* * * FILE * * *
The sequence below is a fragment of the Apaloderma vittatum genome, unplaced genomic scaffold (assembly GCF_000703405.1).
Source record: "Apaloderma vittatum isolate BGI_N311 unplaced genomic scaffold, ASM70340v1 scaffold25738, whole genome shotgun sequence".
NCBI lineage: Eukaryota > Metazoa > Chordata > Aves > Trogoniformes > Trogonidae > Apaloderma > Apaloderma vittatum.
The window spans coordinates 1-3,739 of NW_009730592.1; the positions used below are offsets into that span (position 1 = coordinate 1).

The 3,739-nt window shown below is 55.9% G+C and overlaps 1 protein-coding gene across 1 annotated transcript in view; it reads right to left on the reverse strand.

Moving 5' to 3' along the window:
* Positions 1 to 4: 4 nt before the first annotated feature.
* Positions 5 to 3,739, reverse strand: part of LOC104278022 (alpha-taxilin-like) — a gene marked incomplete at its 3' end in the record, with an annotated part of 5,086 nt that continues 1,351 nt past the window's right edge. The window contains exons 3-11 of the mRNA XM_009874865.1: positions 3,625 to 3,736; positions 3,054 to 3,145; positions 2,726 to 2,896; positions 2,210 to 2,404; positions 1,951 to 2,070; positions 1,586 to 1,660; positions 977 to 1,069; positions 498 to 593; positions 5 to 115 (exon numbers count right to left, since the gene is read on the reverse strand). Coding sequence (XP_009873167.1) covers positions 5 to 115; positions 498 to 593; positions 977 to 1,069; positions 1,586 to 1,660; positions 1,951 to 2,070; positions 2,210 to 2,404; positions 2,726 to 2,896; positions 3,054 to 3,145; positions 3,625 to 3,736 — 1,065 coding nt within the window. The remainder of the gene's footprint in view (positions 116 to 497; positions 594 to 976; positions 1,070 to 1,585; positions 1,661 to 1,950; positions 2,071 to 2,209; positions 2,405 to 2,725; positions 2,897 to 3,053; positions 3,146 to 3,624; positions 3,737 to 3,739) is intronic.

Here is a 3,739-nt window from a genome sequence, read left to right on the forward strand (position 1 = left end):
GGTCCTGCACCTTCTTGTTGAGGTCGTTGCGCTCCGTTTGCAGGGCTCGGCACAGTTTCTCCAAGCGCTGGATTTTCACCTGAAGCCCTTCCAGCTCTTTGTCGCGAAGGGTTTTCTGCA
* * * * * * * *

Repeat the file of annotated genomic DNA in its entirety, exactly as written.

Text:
The sequence below is a fragment of the Apaloderma vittatum genome, unplaced genomic scaffold (assembly GCF_000703405.1).
Source record: "Apaloderma vittatum isolate BGI_N311 unplaced genomic scaffold, ASM70340v1 scaffold25738, whole genome shotgun sequence".
NCBI lineage: Eukaryota > Metazoa > Chordata > Aves > Trogoniformes > Trogonidae > Apaloderma > Apaloderma vittatum.
The window spans coordinates 1-3,739 of NW_009730592.1; the positions used below are offsets into that span (position 1 = coordinate 1).

The 3,739-nt window shown below is 55.9% G+C and overlaps 1 protein-coding gene across 1 annotated transcript in view; it reads right to left on the reverse strand.

Moving 5' to 3' along the window:
* Positions 1 to 4: 4 nt before the first annotated feature.
* Positions 5 to 3,739, reverse strand: part of LOC104278022 (alpha-taxilin-like) — a gene marked incomplete at its 3' end in the record, with an annotated part of 5,086 nt that continues 1,351 nt past the window's right edge. The window contains exons 3-11 of the mRNA XM_009874865.1: positions 3,625 to 3,736; positions 3,054 to 3,145; positions 2,726 to 2,896; positions 2,210 to 2,404; positions 1,951 to 2,070; positions 1,586 to 1,660; positions 977 to 1,069; positions 498 to 593; positions 5 to 115 (exon numbers count right to left, since the gene is read on the reverse strand). Coding sequence (XP_009873167.1) covers positions 5 to 115; positions 498 to 593; positions 977 to 1,069; positions 1,586 to 1,660; positions 1,951 to 2,070; positions 2,210 to 2,404; positions 2,726 to 2,896; positions 3,054 to 3,145; positions 3,625 to 3,736 — 1,065 coding nt within the window. The remainder of the gene's footprint in view (positions 116 to 497; positions 594 to 976; positions 1,070 to 1,585; positions 1,661 to 1,950; positions 2,071 to 2,209; positions 2,405 to 2,725; positions 2,897 to 3,053; positions 3,146 to 3,624; positions 3,737 to 3,739) is intronic.

Here is a 3,739-nt window from a genome sequence, read left to right on the forward strand (position 1 = left end):
GGTCCTGCACCTTCTTGTTGAGGTCGTTGCGCTCCGTTTGCAGGGCTCGGCACAGTTTCTCCAAGCGCTGGATTTTCACCTGAAGCCCTTCCAGCTCTTTGTCGCGAAGGGTTTTCTGCA